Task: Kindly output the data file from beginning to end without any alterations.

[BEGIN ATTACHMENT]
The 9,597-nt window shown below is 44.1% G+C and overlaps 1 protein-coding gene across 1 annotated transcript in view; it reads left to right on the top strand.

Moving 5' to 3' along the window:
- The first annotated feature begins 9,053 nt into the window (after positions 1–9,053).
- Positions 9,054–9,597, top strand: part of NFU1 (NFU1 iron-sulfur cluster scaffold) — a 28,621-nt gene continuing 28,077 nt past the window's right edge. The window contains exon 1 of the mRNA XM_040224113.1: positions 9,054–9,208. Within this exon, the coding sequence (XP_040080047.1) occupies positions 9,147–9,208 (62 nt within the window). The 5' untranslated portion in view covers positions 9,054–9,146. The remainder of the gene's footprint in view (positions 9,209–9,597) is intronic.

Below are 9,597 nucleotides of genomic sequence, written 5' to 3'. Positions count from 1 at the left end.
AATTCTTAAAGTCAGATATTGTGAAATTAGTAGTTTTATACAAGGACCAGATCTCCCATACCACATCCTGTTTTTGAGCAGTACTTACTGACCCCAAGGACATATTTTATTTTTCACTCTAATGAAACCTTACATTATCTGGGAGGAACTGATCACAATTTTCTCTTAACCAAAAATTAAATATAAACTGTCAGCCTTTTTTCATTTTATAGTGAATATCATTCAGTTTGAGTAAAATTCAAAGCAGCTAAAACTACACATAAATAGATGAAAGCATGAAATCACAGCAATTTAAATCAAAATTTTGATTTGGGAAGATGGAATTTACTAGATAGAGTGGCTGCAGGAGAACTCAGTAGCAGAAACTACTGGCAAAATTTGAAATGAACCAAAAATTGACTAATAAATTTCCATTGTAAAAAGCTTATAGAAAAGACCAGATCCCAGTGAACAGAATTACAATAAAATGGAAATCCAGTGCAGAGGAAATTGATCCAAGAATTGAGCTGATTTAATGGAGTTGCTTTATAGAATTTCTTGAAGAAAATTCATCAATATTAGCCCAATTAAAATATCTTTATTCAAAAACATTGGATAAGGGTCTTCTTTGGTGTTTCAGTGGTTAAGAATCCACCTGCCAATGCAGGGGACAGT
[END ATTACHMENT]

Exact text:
The 9,597-nt window shown below is 44.1% G+C and overlaps 1 protein-coding gene across 1 annotated transcript in view; it reads left to right on the top strand.

Moving 5' to 3' along the window:
- The first annotated feature begins 9,053 nt into the window (after positions 1–9,053).
- Positions 9,054–9,597, top strand: part of NFU1 (NFU1 iron-sulfur cluster scaffold) — a 28,621-nt gene continuing 28,077 nt past the window's right edge. The window contains exon 1 of the mRNA XM_040224113.1: positions 9,054–9,208. Within this exon, the coding sequence (XP_040080047.1) occupies positions 9,147–9,208 (62 nt within the window). The 5' untranslated portion in view covers positions 9,054–9,146. The remainder of the gene's footprint in view (positions 9,209–9,597) is intronic.

Below are 9,597 nucleotides of genomic sequence, written 5' to 3'. Positions count from 1 at the left end.
AATTCTTAAAGTCAGATATTGTGAAATTAGTAGTTTTATACAAGGACCAGATCTCCCATACCACATCCTGTTTTTGAGCAGTACTTACTGACCCCAAGGACATATTTTATTTTTCACTCTAATGAAACCTTACATTATCTGGGAGGAACTGATCACAATTTTCTCTTAACCAAAAATTAAATATAAACTGTCAGCCTTTTTTCATTTTATAGTGAATATCATTCAGTTTGAGTAAAATTCAAAGCAGCTAAAACTACACATAAATAGATGAAAGCATGAAATCACAGCAATTTAAATCAAAATTTTGATTTGGGAAGATGGAATTTACTAGATAGAGTGGCTGCAGGAGAACTCAGTAGCAGAAACTACTGGCAAAATTTGAAATGAACCAAAAATTGACTAATAAATTTCCATTGTAAAAAGCTTATAGAAAAGACCAGATCCCAGTGAACAGAATTACAATAAAATGGAAATCCAGTGCAGAGGAAATTGATCCAAGAATTGAGCTGATTTAATGGAGTTGCTTTATAGAATTTCTTGAAGAAAATTCATCAATATTAGCCCAATTAAAATATCTTTATTCAAAAACATTGGATAAGGGTCTTCTTTGGTGTTTCAGTGGTTAAGAATCCACCTGCCAATGCAGGGGACAGT